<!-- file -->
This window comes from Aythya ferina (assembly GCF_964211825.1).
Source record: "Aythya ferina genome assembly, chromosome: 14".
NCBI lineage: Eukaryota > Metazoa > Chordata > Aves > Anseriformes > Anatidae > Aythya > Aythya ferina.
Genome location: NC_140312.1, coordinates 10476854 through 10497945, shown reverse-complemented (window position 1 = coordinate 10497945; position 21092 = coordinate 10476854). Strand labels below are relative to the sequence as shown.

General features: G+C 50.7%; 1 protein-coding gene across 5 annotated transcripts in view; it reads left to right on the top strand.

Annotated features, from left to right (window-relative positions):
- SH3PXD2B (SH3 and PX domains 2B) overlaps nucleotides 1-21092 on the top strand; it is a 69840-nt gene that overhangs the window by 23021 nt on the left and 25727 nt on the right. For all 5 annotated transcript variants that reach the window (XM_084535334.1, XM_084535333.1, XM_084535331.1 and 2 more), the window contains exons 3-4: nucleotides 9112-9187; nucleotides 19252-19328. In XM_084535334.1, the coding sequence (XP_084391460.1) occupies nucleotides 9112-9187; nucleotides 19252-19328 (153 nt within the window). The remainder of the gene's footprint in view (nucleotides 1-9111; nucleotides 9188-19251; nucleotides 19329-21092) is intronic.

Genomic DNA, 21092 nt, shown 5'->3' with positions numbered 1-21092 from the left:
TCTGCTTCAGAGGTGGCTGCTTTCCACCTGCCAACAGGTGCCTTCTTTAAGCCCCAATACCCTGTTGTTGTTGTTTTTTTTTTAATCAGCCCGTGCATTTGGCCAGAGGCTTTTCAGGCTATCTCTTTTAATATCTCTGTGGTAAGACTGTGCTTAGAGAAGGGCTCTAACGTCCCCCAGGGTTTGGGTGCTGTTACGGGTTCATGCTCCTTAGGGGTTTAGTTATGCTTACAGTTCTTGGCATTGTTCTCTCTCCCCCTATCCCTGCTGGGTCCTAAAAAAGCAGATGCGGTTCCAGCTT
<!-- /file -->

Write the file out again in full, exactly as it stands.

This window comes from Aythya ferina (assembly GCF_964211825.1).
Source record: "Aythya ferina genome assembly, chromosome: 14".
NCBI lineage: Eukaryota > Metazoa > Chordata > Aves > Anseriformes > Anatidae > Aythya > Aythya ferina.
Genome location: NC_140312.1, coordinates 10476854 through 10497945, shown reverse-complemented (window position 1 = coordinate 10497945; position 21092 = coordinate 10476854). Strand labels below are relative to the sequence as shown.

General features: G+C 50.7%; 1 protein-coding gene across 5 annotated transcripts in view; it reads left to right on the top strand.

Annotated features, from left to right (window-relative positions):
- SH3PXD2B (SH3 and PX domains 2B) overlaps nucleotides 1-21092 on the top strand; it is a 69840-nt gene that overhangs the window by 23021 nt on the left and 25727 nt on the right. For all 5 annotated transcript variants that reach the window (XM_084535334.1, XM_084535333.1, XM_084535331.1 and 2 more), the window contains exons 3-4: nucleotides 9112-9187; nucleotides 19252-19328. In XM_084535334.1, the coding sequence (XP_084391460.1) occupies nucleotides 9112-9187; nucleotides 19252-19328 (153 nt within the window). The remainder of the gene's footprint in view (nucleotides 1-9111; nucleotides 9188-19251; nucleotides 19329-21092) is intronic.

Genomic DNA, 21092 nt, shown 5'->3' with positions numbered 1-21092 from the left:
TCTGCTTCAGAGGTGGCTGCTTTCCACCTGCCAACAGGTGCCTTCTTTAAGCCCCAATACCCTGTTGTTGTTGTTTTTTTTTTAATCAGCCCGTGCATTTGGCCAGAGGCTTTTCAGGCTATCTCTTTTAATATCTCTGTGGTAAGACTGTGCTTAGAGAAGGGCTCTAACGTCCCCCAGGGTTTGGGTGCTGTTACGGGTTCATGCTCCTTAGGGGTTTAGTTATGCTTACAGTTCTTGGCATTGTTCTCTCTCCCCCTATCCCTGCTGGGTCCTAAAAAAGCAGATGCGGTTCCAGCTT